Brutal shoot-outs, grisly murders, random kidnappings: Drug cartels in Mexico are in a savage fight to the death that has claimed more than 23,000 lives since 2006. Yet despite fears to the contrary, the violence has not spilled over into Texas—which doesn’t mean it isn’t transforming life all along the border. 
A view of El Paso (foreground) and its sister city, Juárez, where more than 5,600 people have been murdered since the beginning of 2008. The border lies about a mile beyond El Paso’s downtown.
Photograph by Bear Guerra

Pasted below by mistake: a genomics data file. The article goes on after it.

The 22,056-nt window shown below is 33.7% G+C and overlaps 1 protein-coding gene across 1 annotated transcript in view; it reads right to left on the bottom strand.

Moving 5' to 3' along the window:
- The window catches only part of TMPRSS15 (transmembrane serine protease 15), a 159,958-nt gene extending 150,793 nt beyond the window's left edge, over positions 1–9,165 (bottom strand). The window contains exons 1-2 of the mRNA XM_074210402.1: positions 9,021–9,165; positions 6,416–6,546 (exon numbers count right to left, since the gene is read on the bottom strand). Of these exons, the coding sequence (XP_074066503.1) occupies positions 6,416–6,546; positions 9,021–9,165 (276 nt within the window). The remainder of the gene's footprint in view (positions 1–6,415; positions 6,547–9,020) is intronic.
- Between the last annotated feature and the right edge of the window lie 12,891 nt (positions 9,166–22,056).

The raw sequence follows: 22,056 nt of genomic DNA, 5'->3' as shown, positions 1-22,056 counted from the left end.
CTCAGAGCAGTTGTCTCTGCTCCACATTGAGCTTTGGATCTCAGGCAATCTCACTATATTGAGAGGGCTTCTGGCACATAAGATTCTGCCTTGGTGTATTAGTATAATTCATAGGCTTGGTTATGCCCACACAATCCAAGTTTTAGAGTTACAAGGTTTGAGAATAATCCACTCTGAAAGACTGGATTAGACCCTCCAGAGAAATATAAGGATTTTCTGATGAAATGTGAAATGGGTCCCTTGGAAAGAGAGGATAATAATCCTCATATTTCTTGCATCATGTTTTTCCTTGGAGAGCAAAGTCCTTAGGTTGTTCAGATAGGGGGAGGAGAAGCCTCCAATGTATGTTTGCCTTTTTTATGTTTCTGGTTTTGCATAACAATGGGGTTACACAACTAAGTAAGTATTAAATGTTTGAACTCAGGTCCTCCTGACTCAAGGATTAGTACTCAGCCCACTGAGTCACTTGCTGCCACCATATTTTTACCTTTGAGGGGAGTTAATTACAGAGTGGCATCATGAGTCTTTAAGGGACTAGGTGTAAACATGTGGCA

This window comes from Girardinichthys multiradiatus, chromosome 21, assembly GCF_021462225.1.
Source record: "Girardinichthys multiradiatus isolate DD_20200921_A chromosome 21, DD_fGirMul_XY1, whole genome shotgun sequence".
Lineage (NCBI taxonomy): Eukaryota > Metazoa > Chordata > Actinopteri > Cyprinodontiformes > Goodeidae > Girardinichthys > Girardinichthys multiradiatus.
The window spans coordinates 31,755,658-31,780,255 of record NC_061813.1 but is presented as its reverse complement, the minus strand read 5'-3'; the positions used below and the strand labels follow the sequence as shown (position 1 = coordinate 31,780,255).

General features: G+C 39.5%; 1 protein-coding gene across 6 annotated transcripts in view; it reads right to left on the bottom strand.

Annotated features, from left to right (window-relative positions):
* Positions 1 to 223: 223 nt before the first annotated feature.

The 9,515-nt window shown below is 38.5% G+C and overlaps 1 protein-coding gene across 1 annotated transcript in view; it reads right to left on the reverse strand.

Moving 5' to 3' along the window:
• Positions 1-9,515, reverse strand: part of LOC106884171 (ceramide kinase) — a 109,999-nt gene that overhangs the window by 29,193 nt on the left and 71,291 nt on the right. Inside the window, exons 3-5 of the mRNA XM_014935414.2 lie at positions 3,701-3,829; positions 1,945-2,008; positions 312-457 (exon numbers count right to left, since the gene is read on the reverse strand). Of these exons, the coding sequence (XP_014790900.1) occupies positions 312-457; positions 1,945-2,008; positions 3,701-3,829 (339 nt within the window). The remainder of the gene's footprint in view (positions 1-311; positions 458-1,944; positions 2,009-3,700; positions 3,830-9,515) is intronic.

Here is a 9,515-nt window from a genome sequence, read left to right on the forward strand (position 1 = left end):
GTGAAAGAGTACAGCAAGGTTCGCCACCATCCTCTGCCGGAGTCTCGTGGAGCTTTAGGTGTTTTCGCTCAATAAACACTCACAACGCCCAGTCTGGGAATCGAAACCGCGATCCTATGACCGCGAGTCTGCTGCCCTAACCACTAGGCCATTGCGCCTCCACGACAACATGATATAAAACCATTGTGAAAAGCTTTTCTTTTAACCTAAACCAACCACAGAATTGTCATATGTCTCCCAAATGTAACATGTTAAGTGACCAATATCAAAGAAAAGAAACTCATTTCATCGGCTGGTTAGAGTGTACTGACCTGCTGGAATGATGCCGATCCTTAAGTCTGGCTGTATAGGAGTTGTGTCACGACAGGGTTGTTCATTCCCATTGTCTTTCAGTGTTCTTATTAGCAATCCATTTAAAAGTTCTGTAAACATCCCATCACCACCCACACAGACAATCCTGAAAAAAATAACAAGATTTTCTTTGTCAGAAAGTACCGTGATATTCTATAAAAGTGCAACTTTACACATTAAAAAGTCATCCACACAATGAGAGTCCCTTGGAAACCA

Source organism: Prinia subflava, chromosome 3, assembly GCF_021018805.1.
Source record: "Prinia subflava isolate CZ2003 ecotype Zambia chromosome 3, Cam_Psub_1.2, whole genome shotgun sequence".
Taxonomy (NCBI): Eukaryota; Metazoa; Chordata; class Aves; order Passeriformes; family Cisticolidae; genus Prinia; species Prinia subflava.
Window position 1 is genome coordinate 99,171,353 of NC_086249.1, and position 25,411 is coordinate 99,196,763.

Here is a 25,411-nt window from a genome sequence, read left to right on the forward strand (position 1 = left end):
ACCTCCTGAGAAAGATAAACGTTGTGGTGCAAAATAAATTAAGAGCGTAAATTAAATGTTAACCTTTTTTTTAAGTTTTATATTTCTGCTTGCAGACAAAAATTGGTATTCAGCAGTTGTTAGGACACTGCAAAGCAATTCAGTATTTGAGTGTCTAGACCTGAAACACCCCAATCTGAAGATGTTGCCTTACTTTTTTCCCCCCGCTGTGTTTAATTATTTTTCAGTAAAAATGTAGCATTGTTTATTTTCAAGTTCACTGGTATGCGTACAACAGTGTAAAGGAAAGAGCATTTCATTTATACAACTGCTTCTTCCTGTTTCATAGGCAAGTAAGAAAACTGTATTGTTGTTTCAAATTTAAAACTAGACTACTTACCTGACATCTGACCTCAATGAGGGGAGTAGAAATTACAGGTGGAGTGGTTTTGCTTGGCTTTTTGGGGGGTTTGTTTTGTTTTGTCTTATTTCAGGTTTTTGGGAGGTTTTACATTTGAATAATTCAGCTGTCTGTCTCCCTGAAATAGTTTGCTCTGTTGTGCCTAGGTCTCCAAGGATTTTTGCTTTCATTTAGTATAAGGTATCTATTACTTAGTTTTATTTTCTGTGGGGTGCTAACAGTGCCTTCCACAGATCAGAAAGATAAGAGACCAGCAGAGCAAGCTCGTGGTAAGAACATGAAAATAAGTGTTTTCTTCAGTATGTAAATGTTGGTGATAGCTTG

On Easter Sunday, David Arnold Jr., a thirty-year-old ranch hand who lives an hour and a half southeast of El Paso in the town of Sierra Blanca, received a call from his cousin in Mexico. Arnold’s cousin lived in Bosque Bonito, a tiny hamlet—just two families and their livestock—about a mile from the Rio Grande. Earlier that day, armed men in a black Suburban had dropped a note in the road, giving the families a week to leave their land. The war raging in Juárez, where rival drug trafficking cartels have been battling one another and Mexican authorities for control of the passage to El Paso, one of the most lucrative drug smuggling routes in the world, had finally reached this bucolic hideaway one hundred miles downstream from the

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